Should Piercing Your Baby's Ears Be Illegal? This Country Thinks So

What do you think?

U.K. Might Ban Ear Piercings weheartit

The U.K. is on a roll with their bans! Currently, there's a bill in the workd for banning things like alcohol, coffee, and even tea in the United Kingdom. But this new ban is take a personal decision away from parents about their babies.

There's a petition on 38 Degrees to make it illegal for babies and toddlers to get ear piercings. They're shooting for 40,000 signatures and are very close to reaching it with 38,237. 


Since the petition has gained so much traction, Labour Party Member of Parliament, Mark Tami, is bringing forth the issue to the House of Commons.

"It is a form of child cruelty. Severe pain and fear is inflicted upon infants unnecessarily. It serves no purpose other than to satisfy the parent's vanity. Other forms of physically harming children are illegal — this should be no different," writes the author of the petition.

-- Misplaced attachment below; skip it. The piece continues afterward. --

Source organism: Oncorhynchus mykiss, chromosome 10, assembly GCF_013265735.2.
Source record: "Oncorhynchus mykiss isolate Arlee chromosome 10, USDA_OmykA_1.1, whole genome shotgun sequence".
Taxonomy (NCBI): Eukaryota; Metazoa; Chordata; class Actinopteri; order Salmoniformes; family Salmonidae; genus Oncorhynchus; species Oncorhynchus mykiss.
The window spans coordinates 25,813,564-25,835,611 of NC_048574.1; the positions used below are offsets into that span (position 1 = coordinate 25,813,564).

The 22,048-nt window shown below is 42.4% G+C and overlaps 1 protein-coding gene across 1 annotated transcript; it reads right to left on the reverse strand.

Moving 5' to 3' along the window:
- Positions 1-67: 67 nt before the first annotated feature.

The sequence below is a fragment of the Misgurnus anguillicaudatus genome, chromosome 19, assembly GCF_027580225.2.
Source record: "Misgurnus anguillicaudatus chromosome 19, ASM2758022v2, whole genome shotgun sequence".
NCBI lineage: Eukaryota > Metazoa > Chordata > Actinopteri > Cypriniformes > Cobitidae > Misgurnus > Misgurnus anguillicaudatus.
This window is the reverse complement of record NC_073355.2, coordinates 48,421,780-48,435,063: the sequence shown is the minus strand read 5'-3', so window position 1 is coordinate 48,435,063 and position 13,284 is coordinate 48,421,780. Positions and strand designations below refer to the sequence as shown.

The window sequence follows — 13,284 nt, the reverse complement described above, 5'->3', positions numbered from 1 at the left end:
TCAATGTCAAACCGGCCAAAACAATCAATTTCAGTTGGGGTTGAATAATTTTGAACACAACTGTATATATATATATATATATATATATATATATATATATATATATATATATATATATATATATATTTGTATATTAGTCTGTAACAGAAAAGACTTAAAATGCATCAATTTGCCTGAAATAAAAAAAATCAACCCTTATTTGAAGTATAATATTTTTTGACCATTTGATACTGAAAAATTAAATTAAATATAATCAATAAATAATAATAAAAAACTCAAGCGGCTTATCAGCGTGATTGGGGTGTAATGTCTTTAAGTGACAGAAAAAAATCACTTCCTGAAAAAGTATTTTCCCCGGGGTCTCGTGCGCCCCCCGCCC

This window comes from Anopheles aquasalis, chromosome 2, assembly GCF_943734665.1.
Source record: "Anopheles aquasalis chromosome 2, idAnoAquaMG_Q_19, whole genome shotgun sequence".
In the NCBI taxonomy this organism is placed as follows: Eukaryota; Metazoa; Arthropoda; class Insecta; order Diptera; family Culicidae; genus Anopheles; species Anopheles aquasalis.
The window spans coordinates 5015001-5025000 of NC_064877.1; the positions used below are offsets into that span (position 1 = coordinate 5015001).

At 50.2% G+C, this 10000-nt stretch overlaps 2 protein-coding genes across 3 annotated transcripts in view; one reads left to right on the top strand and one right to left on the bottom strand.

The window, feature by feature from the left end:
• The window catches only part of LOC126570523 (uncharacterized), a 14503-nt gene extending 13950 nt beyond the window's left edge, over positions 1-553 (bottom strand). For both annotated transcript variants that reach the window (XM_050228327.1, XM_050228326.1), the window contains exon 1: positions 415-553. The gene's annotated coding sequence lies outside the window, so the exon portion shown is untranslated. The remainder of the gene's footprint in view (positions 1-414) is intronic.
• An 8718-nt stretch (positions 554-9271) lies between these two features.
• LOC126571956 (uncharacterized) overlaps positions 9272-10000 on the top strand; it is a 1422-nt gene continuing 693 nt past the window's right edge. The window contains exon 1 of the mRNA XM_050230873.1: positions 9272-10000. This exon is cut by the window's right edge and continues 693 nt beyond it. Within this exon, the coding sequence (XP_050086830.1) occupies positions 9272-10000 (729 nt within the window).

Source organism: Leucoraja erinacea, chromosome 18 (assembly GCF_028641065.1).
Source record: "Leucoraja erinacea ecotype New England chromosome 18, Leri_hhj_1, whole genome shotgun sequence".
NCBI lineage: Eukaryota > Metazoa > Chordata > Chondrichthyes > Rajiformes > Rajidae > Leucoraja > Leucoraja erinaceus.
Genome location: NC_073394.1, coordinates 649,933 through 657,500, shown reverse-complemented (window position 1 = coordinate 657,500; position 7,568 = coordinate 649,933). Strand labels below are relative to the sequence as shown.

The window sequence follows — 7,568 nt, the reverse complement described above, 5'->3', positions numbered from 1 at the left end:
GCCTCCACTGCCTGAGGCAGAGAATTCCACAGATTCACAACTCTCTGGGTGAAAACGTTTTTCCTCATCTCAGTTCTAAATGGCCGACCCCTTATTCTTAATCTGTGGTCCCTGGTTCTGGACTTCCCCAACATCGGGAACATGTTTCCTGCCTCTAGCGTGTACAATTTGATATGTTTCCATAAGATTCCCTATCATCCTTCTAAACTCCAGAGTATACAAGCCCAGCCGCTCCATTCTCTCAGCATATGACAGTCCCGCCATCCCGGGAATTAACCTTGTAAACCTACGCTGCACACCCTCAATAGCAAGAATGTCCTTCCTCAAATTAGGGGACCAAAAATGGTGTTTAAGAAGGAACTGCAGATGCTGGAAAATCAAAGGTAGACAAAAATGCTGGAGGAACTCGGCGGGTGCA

This is certainly not a new debate. Many parents find ear piercings harmless, arguing that the baby won't remember the few seconds of pain from the piercing. Parents also pierce their baby's ears because of customs and cultural traditions.


Other parents, on the other hand, find ear piercings on babies cruel, believing that piercings affect proper growth of ear tissue, and cause unnecessary pain to the child.

Tami explains to The Guardian, "If we allowed parents to do other things to their children's faces, like tattooing, that would be appalling, but although piercings can heal, they can still cause distorting affects on the ear, in the skin and muscle. The question is, what age is appropriate? Certainly a baby or a child has no opportunity of consenting to having the procedure done."

The American Academy of Pediatrics recommends waiting until a baby has their first tetanus shot when they're two months old, to protect the child against improperly sterilized piercings and infections.

Other pediatricians warn parents to wait until the child receives all rounds of tetanus are given.


The decision from the House of Commons will certainly be very interesting, and will probably be a cause for debate among parents and the pediatric community.

Let's hope that parents use caution when piercing their baby's ears and also take into consideration the advice of pediatricians.